Tropical Japan: Adventures in Ishigaki 石垣島

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For the last week of natsuyasumi 夏休み (summer break) a couple friends and I headed off to Ishigaki Island 石垣島, one of the smaller less populated islands of Okinawa 沖縄, for a little adventure travel and R&R in paradise!

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Our journey began last Monday evening on the last bus to Osaka International Airport from Kobe. If you find yourself with a flight departing prior to around 10am (ours was 7:20am), shacking up overnight in the airport is the only way to hope to make it in time!
Although not being what one might think to be the most comfortable or classiest of nights, if you borrow some blankets from the information desk and find a nice dim spot it’s not a half bad way to grab a little shut eye.

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We opted to stay in a cheap little youth hostel called Iriwa on the inaka side of the island, although located a little far from society at only 2000円 a night who can complain! The website is below.
http://iriwa.org/about-english.html

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In order to compensate for our location, we rented a car from said hostel for the week to explore the island. At only 3000円 a day it lived up to our expectations of what you might receive from such an appropriately priced vehicle.

Seemingly held together with rust and duct-tape we soon named the little guy gokiburi kaa ゴキブリカー (cockroach car)!
As shortly after departing for the first time we were soon attacked by several cockroaches! this led to the conclusion that the only way to justify the number we encountered within the interior, was that a nest of the insects must have been hidden away in its rusted doors!

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With a car at our disposal exploring the island even from our some what remote location was no trouble. We spent evenings watching sunsets on beaches sipping cool beers, dinning upon fancy local cuisine and chilling in the common room of our hostel.
Days we explored ishigaki and its neighboring islands, some of exciting activities we got up to included swimming in waterfalls, snorkeling, hiking, kayaking, canyoning and cycling! Basically ALLTHE EXERCISE!

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On a final note here is some of there awesome omiyage (gifts) I picked for my coworkers! These beniimo taruto 紅芋タルト (purple yam tarts) are particularly popular as local fare so I grabbed a box sparing a couple extra for my own nommings! Basically just a tart base with a fluffy purple sweetened yam filling, delicious town! It was hard to part with them when the time came to hand them out!

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Not that I have visited Naha yet but from why I have heard Ishigai offers a much more rural and isolated experience of Japanese island culture in Okinawa. To be honest there were times when I forgot I was in Japan all together, quite a lot of scenery and tired little towns looked like they belonged in south east Asia.

That’s not to say I don’t recommend the experience 100%, just bring a long a couple good friends, a pocket full of yen to burn and the spirit of adventure!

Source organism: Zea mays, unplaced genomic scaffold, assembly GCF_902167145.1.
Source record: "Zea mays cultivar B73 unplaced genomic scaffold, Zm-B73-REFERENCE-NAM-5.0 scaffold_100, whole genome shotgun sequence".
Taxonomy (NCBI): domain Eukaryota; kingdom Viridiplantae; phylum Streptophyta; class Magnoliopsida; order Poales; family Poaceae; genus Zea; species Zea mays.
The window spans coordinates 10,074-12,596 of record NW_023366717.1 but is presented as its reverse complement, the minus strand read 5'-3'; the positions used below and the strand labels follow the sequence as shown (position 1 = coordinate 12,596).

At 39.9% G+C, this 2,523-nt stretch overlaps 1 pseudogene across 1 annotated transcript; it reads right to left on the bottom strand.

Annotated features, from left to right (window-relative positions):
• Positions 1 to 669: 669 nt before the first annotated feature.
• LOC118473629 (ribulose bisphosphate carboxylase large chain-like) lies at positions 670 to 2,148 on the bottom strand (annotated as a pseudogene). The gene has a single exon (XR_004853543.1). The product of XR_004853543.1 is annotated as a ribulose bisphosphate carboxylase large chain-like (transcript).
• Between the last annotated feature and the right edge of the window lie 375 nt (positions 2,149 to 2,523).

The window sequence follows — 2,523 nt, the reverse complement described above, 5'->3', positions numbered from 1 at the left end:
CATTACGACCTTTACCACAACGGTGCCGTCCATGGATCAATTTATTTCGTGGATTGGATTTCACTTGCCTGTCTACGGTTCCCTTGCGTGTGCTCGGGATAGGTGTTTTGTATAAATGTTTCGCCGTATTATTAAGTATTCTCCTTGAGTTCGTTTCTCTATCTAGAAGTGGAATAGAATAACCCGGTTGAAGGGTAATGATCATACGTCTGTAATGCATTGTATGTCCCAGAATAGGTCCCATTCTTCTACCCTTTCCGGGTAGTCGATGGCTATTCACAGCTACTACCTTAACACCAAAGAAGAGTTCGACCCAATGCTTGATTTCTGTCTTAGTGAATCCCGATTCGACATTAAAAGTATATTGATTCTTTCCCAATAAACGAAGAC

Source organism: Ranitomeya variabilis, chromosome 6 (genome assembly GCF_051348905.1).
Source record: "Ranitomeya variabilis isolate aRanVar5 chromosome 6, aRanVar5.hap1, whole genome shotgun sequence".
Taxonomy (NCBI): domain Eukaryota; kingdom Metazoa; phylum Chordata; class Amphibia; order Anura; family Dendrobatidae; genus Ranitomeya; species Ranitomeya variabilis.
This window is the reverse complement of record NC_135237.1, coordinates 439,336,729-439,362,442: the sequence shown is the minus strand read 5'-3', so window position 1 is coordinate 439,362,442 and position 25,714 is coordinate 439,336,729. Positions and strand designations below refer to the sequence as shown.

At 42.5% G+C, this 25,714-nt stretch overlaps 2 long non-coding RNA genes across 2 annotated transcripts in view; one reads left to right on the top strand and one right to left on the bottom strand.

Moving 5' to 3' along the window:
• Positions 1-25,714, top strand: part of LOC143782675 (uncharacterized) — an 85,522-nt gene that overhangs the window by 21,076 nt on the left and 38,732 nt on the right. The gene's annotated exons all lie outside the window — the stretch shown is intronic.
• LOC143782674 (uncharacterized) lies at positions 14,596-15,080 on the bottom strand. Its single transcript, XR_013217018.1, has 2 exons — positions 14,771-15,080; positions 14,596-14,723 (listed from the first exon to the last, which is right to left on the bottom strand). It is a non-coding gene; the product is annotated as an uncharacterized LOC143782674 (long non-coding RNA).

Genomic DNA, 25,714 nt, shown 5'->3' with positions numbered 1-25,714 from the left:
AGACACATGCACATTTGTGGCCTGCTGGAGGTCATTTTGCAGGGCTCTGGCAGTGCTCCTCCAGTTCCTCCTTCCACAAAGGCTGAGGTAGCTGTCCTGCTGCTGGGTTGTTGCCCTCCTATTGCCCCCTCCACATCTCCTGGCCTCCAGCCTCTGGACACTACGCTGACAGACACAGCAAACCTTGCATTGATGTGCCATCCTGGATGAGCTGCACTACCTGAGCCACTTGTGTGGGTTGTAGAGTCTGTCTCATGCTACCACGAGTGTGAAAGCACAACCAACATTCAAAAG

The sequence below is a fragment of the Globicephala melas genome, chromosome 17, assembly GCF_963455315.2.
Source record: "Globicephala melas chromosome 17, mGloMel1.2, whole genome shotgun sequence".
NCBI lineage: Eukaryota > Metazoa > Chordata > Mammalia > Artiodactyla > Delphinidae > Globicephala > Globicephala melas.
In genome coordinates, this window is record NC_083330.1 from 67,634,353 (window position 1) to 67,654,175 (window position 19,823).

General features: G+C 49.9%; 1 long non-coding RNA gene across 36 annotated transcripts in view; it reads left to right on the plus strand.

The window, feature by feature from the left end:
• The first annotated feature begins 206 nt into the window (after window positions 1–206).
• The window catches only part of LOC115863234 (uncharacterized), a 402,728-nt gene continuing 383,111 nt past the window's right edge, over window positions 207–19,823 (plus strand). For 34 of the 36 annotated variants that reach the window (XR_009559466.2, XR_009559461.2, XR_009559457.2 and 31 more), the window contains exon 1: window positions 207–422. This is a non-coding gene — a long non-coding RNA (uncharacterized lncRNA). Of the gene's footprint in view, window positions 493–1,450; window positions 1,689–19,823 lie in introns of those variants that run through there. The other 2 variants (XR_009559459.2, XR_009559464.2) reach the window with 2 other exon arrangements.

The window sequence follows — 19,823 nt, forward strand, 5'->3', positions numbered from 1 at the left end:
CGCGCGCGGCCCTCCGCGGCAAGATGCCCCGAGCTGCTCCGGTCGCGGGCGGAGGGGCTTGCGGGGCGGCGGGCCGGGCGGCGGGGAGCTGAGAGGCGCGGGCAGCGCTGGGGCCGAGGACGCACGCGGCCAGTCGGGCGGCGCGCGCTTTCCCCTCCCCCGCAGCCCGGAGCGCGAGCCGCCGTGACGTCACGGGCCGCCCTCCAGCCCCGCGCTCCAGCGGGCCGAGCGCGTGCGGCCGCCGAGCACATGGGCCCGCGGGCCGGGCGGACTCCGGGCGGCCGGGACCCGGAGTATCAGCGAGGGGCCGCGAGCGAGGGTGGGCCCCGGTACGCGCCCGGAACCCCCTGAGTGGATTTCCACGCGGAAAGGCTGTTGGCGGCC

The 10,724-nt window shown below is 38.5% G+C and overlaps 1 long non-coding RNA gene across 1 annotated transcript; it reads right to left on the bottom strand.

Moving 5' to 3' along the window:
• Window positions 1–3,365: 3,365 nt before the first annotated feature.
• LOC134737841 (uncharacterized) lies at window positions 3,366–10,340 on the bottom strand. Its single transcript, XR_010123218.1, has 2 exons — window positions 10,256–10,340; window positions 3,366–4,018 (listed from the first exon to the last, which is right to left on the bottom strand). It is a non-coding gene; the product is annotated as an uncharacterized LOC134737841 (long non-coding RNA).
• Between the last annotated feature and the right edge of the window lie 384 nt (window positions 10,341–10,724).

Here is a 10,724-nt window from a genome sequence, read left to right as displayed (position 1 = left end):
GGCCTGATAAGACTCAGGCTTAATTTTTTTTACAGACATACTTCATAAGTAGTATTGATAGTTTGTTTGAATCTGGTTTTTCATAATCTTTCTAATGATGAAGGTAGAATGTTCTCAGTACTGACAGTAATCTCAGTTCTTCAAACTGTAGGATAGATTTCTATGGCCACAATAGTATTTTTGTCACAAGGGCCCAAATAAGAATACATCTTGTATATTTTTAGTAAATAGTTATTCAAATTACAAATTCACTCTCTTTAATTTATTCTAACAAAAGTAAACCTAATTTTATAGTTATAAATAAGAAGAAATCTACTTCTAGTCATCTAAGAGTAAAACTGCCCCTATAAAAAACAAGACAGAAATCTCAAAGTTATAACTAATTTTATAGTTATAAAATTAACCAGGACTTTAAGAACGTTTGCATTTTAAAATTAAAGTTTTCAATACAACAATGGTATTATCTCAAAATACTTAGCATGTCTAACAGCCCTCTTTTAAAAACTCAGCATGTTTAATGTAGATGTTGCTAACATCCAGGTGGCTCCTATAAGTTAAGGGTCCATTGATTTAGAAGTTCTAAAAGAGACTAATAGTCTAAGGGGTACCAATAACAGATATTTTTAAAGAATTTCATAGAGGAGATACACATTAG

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2 thoughts on “Tropical Japan: Adventures in Ishigaki 石垣島

  1. Dear Tako-san,

    I am an aspiring JET teacher. I have taken a TESOL course from Anaheim University, and am fluent in Japanese, but otherwise have no teaching experience. I lived in Japan for two years to learn Japanese, but I didn’t teach at that time. I was wondering what suggestions you had for me to make myself look appealing as a JET candidate. I was considering signing up for the TEYL (Teaching English to Young Learners) Certificate program from Anaheim University, and then I also was considering getting some good books on being an ESL teacher from Amazon, but I’m not sure which books work best. I want to be prepared for any eventuality, and know what to expect if I am interviewed for a position in the JET program. What games are great to use for teaching English? I thought that you would be a great reference for how I could make it into the JET program and how to be a good English teacher in general.

    Kindest regards,
    Andrew

    • Hey Andrew,

      Good to hear you are interested in joining the program, it certainly is an amazing experience.
      I wrote a very detailed account of my application experience and the techniques I used 2 years or so ago you can find it in my archives.

      In regards to TESOL kinda stuff the general consensus is that it’s fairly useless when applying for JET. What your interview panel will be much more interested in is your personality and their judgement of how you will cope in Japan.

      Rather than reading books, show an interest in Japanese culture and being a good ambassador to your country (or at least make it seem that way).
      Join a Japanese cultural club like Kemdo or Taiko, volemteer teaching ESL at a local community center, etc.
      Most importantly get your reason for wanting to be a JET straight. Reasearch the program inside out, look up what they might ask you and create model answers for every one. Although you hear story’s of people who wrote their essay at the last minute, didn’t prepare at all for the interview and still get through.

      Why risk it, you have time, devote yourself to becoming the best applicant you can be.

      Good luck,
      Dan

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